Neanderthals, early humans overlapped in Europe for thousands of years - study

A new study claims there was co-existence between two species of man over a duration of at least 1,400 to 2,900 years.

Slightly larger brains than modern humans, and stronger, but extinct. An illustration of the Neanderthal man. (photo credit: SCIENCE PHOTO LIBRARY)
Slightly larger brains than modern humans, and stronger, but extinct. An illustration of the Neanderthal man.
(photo credit: SCIENCE PHOTO LIBRARY)

Humans and Neanderthals co-existed and lived alongside one another in Europe for as long as 6,000 years in regions that now belong to France and Spain, a new study claims.

According to the study, published in Scientific Reports, while the regional scale of their interaction remains unknown, there was co-existence over a duration of at least 1,400 to 2,900 years.

Humans are believed to have first arrived on the European continent about 42,000 years ago.

Breaking bread and sharing tools

The study was conducted by scientists from Leiden University in the Netherlands and Cambridge University in the United Kingdom, who used a unique modeling method to try and determine with greater accuracy the time period when Neanderthals lived in Europe. The scientists based their study in part on multiple excavation sites in France and Spain, where human and Neanderthal artifacts were discovered. 

The findings included technological similarities between blade and bladelet-based lithic technology, bone tools, and personal ornaments used by both humans and Neanderthals.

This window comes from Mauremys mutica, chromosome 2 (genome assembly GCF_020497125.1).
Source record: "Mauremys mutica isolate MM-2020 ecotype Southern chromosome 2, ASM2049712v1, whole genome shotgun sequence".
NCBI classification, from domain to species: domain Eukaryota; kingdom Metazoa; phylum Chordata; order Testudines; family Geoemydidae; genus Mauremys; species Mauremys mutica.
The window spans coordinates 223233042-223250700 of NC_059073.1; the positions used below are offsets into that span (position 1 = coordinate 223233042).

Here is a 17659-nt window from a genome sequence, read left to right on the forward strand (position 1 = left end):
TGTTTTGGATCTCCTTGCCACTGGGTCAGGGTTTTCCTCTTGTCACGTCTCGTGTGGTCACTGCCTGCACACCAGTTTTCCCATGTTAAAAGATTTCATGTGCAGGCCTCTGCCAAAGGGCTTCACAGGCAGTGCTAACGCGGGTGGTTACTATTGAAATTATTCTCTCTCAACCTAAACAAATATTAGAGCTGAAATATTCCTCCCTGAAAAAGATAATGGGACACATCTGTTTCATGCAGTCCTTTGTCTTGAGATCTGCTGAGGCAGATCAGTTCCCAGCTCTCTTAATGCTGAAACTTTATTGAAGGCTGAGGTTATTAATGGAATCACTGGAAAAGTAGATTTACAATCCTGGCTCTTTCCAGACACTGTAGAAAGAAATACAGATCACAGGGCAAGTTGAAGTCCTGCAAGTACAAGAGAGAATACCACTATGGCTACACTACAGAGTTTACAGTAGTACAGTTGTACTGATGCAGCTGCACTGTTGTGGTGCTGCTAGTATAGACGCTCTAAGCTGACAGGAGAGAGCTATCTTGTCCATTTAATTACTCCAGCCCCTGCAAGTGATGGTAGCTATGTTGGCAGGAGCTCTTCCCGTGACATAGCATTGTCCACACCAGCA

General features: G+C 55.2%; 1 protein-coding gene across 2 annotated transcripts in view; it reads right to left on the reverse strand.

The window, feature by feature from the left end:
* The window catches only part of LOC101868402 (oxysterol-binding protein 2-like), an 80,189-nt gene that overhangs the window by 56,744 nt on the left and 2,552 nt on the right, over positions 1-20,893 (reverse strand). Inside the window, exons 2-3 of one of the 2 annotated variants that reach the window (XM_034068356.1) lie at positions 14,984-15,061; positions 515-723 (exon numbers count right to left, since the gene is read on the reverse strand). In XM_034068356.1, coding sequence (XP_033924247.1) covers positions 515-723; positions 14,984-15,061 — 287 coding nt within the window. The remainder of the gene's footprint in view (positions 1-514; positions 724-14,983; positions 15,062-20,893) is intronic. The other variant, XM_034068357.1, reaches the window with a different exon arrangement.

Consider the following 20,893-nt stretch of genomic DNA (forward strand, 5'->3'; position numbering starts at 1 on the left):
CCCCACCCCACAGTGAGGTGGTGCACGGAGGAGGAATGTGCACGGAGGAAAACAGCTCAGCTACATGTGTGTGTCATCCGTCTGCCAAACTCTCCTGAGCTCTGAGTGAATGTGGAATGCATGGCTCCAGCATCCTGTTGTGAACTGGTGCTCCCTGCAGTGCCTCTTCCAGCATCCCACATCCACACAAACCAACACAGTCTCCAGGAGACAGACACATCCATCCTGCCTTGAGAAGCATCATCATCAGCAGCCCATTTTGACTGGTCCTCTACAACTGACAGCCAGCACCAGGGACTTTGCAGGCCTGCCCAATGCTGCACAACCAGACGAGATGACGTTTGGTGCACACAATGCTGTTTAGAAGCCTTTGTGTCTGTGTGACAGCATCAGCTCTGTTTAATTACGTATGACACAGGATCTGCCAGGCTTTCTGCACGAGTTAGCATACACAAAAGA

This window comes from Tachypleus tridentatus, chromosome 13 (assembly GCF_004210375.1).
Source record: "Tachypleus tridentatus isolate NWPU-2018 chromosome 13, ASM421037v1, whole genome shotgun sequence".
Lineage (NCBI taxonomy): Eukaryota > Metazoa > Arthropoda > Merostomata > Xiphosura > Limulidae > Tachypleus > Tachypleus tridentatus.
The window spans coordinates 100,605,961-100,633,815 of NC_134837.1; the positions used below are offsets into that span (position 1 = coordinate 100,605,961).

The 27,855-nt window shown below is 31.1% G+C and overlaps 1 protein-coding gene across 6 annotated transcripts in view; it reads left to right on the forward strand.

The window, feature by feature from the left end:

Past research by Nobel Prize winner and renowned geneticist Svante Paabo, claimed that Europeans carry a small percentage of Neanderthal DNA.

Geneticist Svante Paabo, who won the 2022 Nobel Prize in Physiology or Medicine for discoveries that underpin our understanding of how modern day humans evolved from extinct ancestors, poses with a Neanderthal skull at the Max-Planck Institute for evolutionary anthropology in Leipzig, Germany. (credit: REUTERS/LISI NIESNER)Geneticist Svante Paabo, who won the 2022 Nobel Prize in Physiology or Medicine for discoveries that underpin our understanding of how modern day humans evolved from extinct ancestors, poses with a Neanderthal skull at the Max-Planck Institute for evolutionary anthropology in Leipzig, Germany. (credit: REUTERS/LISI NIESNER)

Some things will always remain unknown

In one excavation site in southeast France, for example, the researchers said that a molar attributed to Homo sapiens was recovered from an archaeological layer bearing a distinctive stone tool dating to somewhere between 58 and 51,000 years ago. “If confirmed with additional evidence, this would constitute a significant shift in perspective—placing AMHs [anatomically modern humans] in far western Europe upwards of 12,000 years earlier than previously thought,” the study claimed.

Igor Djakovic, the lead author of the new study, told AFP humans and Neanderthals “met and integrated in Europe,” at some point. The "underlying assumption" of the study, he told the news agency, is that it will not be possible to ever discover the first or last members of an extinct species.

"For example, we'll never find the last woolly Rhino," he told AFP, adding that "our understanding is always broken up into fragments".

Last year, research of two genome studies, published in the scientific journal Nature, on early European humans dating back over 45,000 years, showed evidence these early humans had mixed with Neanderthals and other extinct relatives.

Viviane Slon, a paleontologist at the University of Tel Aviv in Israel noted that early humans were known to mix with their common relatives, stemming from different areas and periods, and that the research proves the notion to also to be true in parts of Europe.